Nikon D810 Review
Replacing both the D800 and the D800E, the new D810 slots into Nikon's lineup just below the D4S and just above the D610.
Nikon bills the D810 as being pitched at professional and ‘advanced aspirational' photographers.
With 36.3MP of resolution, the D810 boasts the highest image quality of any camera currently in Nikon's lineup. This is further enhanced by the fact that Nikon have removed the optical low-pass filter.
In a first for a DSLR, the D810's ISO range starts at ISO 64. Natively it goes up to ISO 12,800, however the range can be extended to ISO 32-51,200.
Plenty of the internals in the D810 have been borrowed from the D4s, not least of which is the Expeed 4 processing engine, which gives the D810 a boost in terms of image rendering and the aforementioned ISO capability.
Image: The Nikon D810's sensor
Also lifted from the D4s is the Multi-CAM 3500FX AF system, which boasts 51 AF points and Group Area AF mode.
The D810 is able to shoot full-resolution images at up to 5fps, and can manage 7fps in X crop mode (15.3MP).
It also boasts a new Raw Size S file format, which delivers 12-bit uncompressed NEF files that can be transferred faster than ordinary Raw files - useful for photographers who don't necessarily need the full power of the 36MP sensor.
In terms of metering, the D810 has a new Weighted Metering mode which takes its cue from the highlights of an image. Nikon says this should be particularly useful for theater or concert photography, where the main subject is typically lit by a very bright spotlight.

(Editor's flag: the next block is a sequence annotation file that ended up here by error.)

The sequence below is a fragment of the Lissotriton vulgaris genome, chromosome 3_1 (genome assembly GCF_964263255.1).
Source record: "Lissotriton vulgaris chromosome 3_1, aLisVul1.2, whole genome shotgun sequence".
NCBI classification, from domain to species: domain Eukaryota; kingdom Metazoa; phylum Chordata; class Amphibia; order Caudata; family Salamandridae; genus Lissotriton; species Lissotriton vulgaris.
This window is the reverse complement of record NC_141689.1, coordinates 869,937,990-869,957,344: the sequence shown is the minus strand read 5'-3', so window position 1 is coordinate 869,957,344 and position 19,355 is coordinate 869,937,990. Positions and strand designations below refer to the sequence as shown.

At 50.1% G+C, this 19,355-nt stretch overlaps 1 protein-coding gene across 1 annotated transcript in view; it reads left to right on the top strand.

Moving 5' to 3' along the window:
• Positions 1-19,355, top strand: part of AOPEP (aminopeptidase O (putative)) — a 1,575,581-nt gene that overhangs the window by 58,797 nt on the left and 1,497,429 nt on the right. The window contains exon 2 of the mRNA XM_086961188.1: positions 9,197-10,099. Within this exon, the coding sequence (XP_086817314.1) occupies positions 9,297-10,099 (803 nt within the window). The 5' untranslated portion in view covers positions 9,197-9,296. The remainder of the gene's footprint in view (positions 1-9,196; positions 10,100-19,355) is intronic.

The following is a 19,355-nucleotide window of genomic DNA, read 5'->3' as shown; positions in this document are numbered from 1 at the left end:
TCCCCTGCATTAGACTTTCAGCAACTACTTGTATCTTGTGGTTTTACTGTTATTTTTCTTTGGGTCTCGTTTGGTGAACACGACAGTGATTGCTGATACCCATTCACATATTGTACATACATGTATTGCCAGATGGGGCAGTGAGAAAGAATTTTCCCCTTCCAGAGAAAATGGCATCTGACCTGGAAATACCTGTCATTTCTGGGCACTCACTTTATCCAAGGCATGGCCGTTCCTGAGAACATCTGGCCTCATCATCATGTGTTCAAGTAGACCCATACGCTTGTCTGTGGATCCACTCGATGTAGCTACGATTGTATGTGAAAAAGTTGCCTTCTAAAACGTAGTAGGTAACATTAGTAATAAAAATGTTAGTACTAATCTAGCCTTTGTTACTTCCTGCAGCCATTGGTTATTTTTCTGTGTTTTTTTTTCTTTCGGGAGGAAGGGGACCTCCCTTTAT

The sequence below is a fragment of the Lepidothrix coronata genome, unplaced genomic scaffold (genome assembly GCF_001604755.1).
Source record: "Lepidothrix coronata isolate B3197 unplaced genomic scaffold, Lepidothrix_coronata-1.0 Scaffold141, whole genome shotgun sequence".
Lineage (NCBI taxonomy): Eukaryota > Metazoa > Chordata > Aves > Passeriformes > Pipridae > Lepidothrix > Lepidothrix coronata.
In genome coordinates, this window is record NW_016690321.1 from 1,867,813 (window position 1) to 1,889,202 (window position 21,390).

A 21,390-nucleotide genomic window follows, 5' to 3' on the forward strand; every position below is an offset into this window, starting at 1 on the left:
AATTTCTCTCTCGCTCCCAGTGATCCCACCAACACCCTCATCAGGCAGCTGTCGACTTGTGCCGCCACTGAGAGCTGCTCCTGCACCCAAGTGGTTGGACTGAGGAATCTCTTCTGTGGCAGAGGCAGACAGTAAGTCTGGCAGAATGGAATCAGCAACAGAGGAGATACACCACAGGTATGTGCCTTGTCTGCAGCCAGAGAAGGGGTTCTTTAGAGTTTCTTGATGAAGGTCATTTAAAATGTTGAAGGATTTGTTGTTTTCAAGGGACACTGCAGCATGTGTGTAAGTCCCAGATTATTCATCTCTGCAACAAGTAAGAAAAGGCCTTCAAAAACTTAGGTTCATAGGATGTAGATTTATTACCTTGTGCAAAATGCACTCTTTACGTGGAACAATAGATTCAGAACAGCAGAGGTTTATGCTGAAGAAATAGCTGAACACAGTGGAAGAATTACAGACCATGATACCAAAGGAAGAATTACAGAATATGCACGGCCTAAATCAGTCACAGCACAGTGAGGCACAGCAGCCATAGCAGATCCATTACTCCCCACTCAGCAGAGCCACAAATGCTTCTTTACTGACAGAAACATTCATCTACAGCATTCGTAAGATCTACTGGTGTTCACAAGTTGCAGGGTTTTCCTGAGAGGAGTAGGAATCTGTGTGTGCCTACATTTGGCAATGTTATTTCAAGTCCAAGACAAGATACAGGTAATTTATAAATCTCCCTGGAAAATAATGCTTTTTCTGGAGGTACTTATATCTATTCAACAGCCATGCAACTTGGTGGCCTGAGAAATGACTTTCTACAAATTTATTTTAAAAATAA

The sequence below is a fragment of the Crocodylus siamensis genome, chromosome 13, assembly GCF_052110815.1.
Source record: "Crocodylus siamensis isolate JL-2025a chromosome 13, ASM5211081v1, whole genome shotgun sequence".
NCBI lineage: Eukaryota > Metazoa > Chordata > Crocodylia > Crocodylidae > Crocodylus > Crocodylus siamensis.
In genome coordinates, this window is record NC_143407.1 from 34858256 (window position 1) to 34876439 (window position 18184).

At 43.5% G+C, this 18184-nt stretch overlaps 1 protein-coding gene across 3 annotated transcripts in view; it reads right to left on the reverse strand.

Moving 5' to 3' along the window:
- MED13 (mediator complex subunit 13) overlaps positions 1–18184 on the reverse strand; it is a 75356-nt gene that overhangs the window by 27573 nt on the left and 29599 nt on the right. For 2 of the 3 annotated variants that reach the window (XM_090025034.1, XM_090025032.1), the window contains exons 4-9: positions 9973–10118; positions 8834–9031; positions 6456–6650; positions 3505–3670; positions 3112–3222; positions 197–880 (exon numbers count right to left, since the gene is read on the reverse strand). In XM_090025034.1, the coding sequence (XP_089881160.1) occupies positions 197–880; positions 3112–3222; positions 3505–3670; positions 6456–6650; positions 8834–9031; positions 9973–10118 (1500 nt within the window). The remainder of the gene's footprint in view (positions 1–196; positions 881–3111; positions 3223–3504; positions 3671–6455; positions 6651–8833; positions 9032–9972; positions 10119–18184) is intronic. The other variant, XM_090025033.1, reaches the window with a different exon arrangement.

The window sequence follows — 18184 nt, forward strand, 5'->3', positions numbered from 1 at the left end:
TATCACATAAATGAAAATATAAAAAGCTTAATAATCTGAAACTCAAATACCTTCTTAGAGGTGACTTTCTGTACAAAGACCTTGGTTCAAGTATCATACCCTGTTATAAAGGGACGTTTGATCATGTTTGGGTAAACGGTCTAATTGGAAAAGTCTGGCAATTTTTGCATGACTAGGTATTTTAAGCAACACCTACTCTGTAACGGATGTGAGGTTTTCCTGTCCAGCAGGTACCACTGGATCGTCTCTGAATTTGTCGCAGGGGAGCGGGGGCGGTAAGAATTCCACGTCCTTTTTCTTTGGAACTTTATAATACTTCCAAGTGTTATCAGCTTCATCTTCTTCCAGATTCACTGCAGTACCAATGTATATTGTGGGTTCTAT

The 3.2-inch LCD screen features 1,229,000 dots of resolution and an anti-reflective surface. The colour balance and brightness can also be extensively adjusted, and a new split-screen Live View mode allows for quicker, more accurate monitoring.
A number of Picture Control settings allow the user to streamline their post-processing. ‘Flat' setting maximises dynamic range , while the ‘Clarity' setting allows for fine adjustments of minute detail.
The magnesium alloy body of the Nikon D810 has been extensively sealed to be resistant against weather and dust.
A new electronic front-curtain shutter has also been included to minimise internal vibations and reduce the risk of slight blur in subtle details.
In terms of movies, some may be surprised to learn that the D810 does not shoot 4K video. What it does shoot is Full HD (1080p) movies in FX and DX format at 50 and 60p.
Videographers have access to the D810's full ISO sensitivity range, and audio can be recorded via a 3.5mm jack input. The D810 also features Zebra mode, which indicates when highlights are blown when shooting video.
The Nikon D810 will be on sale from July 17, priced £2699.99 body-only. We'll have our hands-on first thoughts of this new camera up soon, so check back with us.